Humanitarian assistance. Humanitarian assistance is generally intended to save lives, alleviate suffering, and minimize the costs of conflicts. Since February 2022 (a month after the Russian invasion), the United States has directed about $9 billion for humanitarian assistance to Ukraine and other countries affected. This includes funding for countries—such as Poland and Romania—that are hosting Ukrainian refugees. The war in Ukraine also affected other humanitarian crises, such as by increasing the price of food. U.S. agencies provided $6 billion to address these other global crises affected by the war in Ukraine. 

Food Deliveries in Ukraine 


The remaining funds were divided between efforts addressing peace and security; health; education and social services; and democracy, human rights, and governance.

While we’ve provided some details above and in our new report about funding, we found that the Department of State—which is tasked with tracking this funding—faced challenges in providing the status of this foreign assistance. State did not have a systematic, comprehensive approach for categorizing and separately tracking the status of assistance specifically in response to the crisis in Ukraine. Having this information would better position State and U.S. policymakers to ensure accountability of this funding and make informed decisions about future resource needs. As a result, we recommended State implement a process to better track this funding.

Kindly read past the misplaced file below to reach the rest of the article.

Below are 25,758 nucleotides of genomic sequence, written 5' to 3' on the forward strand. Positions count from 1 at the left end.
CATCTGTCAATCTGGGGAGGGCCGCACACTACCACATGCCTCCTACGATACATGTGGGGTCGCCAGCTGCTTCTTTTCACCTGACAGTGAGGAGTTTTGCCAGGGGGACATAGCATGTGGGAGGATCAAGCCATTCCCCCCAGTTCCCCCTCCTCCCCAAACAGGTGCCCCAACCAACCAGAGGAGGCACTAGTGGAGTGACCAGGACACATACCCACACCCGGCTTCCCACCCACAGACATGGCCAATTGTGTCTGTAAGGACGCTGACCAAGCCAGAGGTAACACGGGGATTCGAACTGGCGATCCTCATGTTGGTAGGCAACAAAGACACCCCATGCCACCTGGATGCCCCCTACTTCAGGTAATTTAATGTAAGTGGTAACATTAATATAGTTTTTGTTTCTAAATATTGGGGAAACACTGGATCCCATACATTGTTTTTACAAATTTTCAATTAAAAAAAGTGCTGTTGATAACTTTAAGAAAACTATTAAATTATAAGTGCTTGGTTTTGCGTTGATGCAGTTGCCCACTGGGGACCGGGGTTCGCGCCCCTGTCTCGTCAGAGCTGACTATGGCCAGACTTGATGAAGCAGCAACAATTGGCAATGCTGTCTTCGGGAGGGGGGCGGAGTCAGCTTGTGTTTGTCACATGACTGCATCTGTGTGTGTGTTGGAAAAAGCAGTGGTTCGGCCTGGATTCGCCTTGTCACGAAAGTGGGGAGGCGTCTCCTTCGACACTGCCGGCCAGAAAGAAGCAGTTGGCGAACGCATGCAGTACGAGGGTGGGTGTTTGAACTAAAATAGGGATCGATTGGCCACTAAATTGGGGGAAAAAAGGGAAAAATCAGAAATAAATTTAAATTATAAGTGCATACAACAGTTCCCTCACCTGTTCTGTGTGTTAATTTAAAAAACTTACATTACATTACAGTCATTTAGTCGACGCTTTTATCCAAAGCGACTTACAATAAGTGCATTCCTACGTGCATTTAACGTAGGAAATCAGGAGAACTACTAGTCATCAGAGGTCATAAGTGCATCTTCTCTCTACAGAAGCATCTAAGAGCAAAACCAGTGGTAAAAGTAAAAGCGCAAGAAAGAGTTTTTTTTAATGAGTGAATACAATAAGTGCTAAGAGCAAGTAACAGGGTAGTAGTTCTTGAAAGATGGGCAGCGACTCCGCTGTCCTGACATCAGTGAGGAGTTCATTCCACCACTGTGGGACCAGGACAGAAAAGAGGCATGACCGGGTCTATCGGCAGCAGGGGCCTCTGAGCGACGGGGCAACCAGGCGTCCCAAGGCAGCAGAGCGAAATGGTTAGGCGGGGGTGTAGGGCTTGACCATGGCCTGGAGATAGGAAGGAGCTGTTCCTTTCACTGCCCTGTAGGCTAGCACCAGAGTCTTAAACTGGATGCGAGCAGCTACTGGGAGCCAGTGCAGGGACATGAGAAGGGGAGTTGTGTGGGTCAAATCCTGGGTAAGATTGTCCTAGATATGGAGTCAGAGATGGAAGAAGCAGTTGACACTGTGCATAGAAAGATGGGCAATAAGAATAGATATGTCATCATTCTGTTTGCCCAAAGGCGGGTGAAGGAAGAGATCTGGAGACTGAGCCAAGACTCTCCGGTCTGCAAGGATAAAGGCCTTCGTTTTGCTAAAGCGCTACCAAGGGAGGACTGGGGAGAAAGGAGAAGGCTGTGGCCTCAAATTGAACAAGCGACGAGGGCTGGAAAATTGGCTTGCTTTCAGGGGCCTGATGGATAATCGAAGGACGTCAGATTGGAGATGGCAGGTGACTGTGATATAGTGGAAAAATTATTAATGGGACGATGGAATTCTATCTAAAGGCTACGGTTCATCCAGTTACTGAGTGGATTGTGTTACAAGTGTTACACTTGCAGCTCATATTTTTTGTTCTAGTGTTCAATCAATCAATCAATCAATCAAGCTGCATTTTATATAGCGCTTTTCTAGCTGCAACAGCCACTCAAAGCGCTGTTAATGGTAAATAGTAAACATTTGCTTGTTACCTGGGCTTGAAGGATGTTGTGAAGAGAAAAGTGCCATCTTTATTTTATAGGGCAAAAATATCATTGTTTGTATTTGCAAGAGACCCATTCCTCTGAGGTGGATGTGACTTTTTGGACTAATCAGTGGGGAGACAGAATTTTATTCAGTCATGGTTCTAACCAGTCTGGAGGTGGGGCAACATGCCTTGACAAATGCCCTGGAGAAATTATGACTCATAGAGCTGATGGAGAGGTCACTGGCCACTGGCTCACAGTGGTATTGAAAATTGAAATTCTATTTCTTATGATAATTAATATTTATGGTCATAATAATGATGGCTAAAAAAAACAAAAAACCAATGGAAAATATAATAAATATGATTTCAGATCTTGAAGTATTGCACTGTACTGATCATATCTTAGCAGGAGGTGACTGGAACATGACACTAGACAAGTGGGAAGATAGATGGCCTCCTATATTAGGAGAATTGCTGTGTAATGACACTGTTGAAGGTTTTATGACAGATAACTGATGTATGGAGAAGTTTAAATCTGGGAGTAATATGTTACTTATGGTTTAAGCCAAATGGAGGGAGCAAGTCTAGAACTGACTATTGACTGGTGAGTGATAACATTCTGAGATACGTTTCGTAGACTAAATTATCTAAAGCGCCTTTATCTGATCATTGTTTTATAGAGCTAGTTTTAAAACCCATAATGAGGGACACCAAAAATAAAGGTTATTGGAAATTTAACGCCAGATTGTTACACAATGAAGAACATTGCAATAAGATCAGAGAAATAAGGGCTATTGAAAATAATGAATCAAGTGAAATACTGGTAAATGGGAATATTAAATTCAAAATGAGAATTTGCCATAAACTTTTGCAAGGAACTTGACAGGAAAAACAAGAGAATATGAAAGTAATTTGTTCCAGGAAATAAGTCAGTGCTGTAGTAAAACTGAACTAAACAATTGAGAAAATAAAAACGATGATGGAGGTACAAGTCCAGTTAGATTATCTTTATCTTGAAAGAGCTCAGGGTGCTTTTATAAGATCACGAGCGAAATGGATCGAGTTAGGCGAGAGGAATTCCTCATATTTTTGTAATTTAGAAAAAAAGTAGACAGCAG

Two key defense and security assistance programs, $42 billion

Our first report on U.S. assistance to Ukraine looked at $42 billion in security assistance provided under two programs:

  • The Presidential Drawdown Authority, which allows the U.S. president to transfer items that are available in U.S. stockpiles 
  • The Ukraine Security Assistance Initiative, which allows the U.S. government to provide equipment and services to Ukraine

These funds do not represent the entirety of U.S. security and defense assistance, but DOD has used them to provide the majority of defense items and services to support Ukraine’s security efforts.